Republican Cong. Tom Cotton has stretched his lead against Democratic incumbent Sen. Mark Pryor, according to a new poll released by Talk Business & Politics and Hendrix College.
Q. In the race for U.S. Senate, the candidates are Democrat Senator Mark Pryor, Republican Congressman Tom Cotton, Libertarian Nathan LaFrance, and Green Party Candidate Mark Swaney. If the election for U.S. Senate were today, which candidate would you support?
40.5% Democrat Senator Mark Pryor
49% Republican Congressman Tom Cotton
2.5% Libertarian Nathan LaFrance
2% Green candidate Mark Swaney
In a late July TB&P-Hendrix poll, Cotton held a two-point lead over Pryor 44-42%.
The new polling of 2,075 likely Arkansas voters was conducted on Wednesday, Oct. 15 and Thursday, Oct. 16 after two U.S. Senate debates last week. The poll has a margin of error of +/- 2.2% and includes live cell phone calls (16%) and automated landline respondents.
The statewide results are a compilation of four different Congressional District level surveys completed from four different Congressional District level samples. This combination not only offers a “super-sized” poll for statewide results, but allows for large enough sample sizes at the Congressional District level to draw detailed observations. More on the methodology is discussed at the bottom of this post.
“As early voting begins and candidates begin their homestretch run, Cong. Cotton is poised to knock off Sen. Pryor barring any major disasters,” said Talk Business & Politics Editor-in-Chief Roby Brock.
“I do think this race tightens, however, as Democrats are pushing for a massive get-out-the-vote effort among newly registered and dormant voters. How big that impact will be is anyone’s guess. It’s complicated and nearly impossible to accurately poll that universe,” Brock said.
Dr. Jay Barth, professor of political science at Hendrix College, helped analyze the survey results in the U.S. Senate race.
Congressman Tom Cotton has enlarged his lead in our survey from his two-point margin in our July poll, the last time we checked in on the Senate race.
Cotton leads in three of the state’s four congressional districts. He holds healthy majorities in both the First and Third Congressional Districts and has a plurality lead (49%-42%) in the Fourth Congressional District he has represented over the past two years. Pryor’s sole lead is in central Arkansas’s Second Congressional District where he holds a 48%-43% advantage.
As has been shown in previous surveys, both candidates have locked up support among their fellow partisans. In this survey, Cotton has a strong advantage among the state’s voters who term themselves Independents (although surveys we have completed in the past suggests that most of them now actually see themselves as closer to the Republican Party). Among this crucial group, Cotton leads 59%-28%.
In terms of key demographics, a gender gap persists in the race but Pryor now trails among both men and women. The gap with women is small but the gap with male voters is 55%-37%. Among the youngest group of voters, the candidates are even, but Cotton leads among all other groups by age. Most importantly, older Arkansans (a group that has shown some malleability in the race across the months) now goes to Cotton by a 51%-42% margin.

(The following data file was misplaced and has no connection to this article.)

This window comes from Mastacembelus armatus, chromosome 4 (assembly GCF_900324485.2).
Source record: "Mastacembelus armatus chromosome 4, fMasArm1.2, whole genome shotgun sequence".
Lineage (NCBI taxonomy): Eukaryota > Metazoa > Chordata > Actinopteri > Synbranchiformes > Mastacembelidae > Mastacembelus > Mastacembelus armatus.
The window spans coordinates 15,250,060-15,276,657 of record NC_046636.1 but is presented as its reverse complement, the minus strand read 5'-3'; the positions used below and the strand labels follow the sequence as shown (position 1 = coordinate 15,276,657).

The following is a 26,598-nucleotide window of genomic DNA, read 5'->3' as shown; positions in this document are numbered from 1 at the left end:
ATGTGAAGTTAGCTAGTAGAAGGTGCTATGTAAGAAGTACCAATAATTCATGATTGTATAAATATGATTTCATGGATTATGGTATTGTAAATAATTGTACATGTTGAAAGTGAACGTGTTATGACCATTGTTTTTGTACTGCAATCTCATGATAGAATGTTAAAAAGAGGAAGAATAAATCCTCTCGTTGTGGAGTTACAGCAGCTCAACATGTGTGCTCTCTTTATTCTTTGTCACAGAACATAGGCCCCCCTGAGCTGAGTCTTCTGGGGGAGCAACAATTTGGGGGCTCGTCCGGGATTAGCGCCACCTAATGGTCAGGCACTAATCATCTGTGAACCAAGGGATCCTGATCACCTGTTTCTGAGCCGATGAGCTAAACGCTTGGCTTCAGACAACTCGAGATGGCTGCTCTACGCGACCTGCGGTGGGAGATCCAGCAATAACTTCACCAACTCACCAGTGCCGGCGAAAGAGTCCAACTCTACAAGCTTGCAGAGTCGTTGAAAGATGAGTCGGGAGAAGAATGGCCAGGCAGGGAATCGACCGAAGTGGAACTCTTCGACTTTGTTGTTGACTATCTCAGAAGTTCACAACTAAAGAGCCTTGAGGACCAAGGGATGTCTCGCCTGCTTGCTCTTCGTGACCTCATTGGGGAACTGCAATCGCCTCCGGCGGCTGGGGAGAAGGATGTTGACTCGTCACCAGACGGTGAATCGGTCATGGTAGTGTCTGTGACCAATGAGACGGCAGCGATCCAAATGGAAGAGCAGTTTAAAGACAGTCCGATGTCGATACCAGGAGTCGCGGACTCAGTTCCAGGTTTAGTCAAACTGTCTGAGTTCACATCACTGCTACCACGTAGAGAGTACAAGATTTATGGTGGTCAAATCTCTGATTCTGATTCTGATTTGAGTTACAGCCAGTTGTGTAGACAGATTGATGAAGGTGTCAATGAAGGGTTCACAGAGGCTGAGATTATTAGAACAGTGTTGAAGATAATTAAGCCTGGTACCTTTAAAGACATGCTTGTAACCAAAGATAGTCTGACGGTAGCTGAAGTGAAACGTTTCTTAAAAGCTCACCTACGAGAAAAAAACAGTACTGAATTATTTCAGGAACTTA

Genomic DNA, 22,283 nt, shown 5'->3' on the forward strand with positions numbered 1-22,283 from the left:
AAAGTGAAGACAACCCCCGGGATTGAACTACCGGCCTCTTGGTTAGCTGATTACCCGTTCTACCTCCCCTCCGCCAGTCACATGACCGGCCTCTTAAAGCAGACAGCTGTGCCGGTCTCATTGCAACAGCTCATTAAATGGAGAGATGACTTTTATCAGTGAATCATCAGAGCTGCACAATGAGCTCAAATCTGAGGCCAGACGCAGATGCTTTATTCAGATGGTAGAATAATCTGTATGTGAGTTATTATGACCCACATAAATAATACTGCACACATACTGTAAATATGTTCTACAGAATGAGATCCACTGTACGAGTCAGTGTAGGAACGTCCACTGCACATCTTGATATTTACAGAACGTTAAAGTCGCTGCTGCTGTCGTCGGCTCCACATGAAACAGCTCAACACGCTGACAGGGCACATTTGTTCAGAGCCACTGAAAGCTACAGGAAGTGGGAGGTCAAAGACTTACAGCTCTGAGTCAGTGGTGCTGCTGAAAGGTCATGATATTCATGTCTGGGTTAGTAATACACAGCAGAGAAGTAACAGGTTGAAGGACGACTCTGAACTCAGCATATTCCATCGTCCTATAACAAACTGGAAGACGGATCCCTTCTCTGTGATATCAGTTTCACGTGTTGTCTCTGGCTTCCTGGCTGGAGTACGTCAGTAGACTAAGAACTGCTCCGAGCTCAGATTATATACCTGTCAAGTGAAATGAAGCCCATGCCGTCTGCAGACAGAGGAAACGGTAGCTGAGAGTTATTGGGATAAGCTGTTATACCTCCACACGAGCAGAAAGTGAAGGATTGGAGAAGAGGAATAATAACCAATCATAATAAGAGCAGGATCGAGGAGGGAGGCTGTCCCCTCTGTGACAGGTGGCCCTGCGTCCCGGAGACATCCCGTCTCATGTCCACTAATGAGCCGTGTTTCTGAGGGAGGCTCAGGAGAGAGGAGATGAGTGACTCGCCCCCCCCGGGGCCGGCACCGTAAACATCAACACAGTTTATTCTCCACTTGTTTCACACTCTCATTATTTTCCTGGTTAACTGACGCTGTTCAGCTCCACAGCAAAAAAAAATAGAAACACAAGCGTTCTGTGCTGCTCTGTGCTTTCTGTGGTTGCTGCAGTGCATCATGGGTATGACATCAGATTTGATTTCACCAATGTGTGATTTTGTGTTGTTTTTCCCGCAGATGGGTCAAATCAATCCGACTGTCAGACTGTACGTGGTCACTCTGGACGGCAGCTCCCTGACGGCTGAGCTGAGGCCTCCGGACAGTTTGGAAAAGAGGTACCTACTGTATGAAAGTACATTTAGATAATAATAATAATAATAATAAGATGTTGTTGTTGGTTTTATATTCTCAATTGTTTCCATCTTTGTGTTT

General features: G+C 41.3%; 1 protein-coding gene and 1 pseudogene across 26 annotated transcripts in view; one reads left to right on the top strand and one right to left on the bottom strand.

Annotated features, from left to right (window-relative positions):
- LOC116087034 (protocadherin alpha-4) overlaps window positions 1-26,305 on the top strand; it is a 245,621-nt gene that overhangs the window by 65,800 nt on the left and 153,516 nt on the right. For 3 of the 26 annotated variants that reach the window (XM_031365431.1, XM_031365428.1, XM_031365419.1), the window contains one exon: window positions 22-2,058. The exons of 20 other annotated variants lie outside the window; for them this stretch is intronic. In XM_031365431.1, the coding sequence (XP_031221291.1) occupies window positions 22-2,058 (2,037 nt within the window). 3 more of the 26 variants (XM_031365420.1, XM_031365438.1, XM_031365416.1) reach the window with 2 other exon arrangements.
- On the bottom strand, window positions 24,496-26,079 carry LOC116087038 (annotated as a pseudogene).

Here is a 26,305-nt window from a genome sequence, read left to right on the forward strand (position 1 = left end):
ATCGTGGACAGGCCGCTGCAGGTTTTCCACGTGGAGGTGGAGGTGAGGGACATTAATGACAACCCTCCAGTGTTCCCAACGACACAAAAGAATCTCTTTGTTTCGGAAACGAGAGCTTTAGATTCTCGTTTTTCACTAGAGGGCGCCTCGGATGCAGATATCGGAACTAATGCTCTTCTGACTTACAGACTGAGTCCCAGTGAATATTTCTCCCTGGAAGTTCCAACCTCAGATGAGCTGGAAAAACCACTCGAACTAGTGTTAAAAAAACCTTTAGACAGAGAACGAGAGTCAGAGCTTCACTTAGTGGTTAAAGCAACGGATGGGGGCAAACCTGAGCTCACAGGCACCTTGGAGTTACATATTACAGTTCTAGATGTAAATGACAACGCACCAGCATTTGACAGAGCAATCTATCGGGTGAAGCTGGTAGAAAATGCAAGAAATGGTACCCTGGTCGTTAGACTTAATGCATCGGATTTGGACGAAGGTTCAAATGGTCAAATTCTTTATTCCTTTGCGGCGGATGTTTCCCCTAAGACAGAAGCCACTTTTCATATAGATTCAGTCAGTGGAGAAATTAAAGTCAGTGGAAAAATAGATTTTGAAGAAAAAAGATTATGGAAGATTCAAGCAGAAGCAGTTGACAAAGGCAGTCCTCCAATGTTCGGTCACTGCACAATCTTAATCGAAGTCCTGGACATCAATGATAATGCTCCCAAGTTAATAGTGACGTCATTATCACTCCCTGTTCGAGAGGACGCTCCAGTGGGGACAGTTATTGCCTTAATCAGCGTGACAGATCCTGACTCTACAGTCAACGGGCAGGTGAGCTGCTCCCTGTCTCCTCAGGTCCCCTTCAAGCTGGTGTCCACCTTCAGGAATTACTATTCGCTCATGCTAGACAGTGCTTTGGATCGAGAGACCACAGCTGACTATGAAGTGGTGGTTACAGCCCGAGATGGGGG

Moving into early voting, our survey says advantage Cotton. For Pryor to close the gap, a monstrous and effectively targeted turnout operation and the entrance of large numbers of new registrants into the fold are both essential.
Democrats are anticipating an electorate that includes more persons of color and more younger voters than does our model (one that is explicitly based on 2010 turnout patterns). Therefore, we tested this theory on our sample.
We re-weighted the sample to reduce the percentage of white voters to 78 percent of the electorate and to increase the percentage of voters under the age of 44 to 34 percent of the electorate. In addition, because we are seeing different attitudes in this race between cell phone users and land line respondents (partly because of the age and race factors), we also weighted the sample for cell phone users to 30 percent of the electorate.
With all these shifts more in line with Democratic turnout models, Cotton still held a 7-point advantage (48%-41%).
Editor’s note: Dr. Barth has been a financial contributor to the Pryor campaign.
This survey was conducted by Talk Business & Politics and Hendrix College on Wednesday and Thursday, October 15 and 16, 2014. The poll, which has a margin of error of +/-2.2%, was completed using IVR survey technology and live cell phone respondents among 2,075 frequent voters in Arkansas. Only respondents who positively identified that they planned to vote in the November 4th general election were allowed to complete the survey.
Approximately 16% of the voters in our sample were contacted via cell phone with live callers. This is in response to the increased reliance by voters on cell phones. Additionally, we applied generally standard weighting to the poll results based on age, gender, race and Congressional Districts.
Age (weighted according to 2010 statewide vote)
8% Under the age of 30
19% Between the ages of 30 and 44
41% Between the ages of 45 and 64
32% 65 or older
Ethnicity (weighted according to 2010 statewide vote)
11% African American
1% Asian American
83% Caucasian or White
Party Identification (unweighted)
Gender (weighted according to 2010 statewide vote)
Congressional Districts (weighted according to 2010 population)
All media outlets are welcome to reprint, reproduce, or rebroadcast information from this poll with proper attribution to Talk Business & Politics and Hendrix College.
For interviews, contact Talk Business & Politics Editor-in-Chief Roby Brock by email at email@example.com or Dr. Jay Barth by email at firstname.lastname@example.org.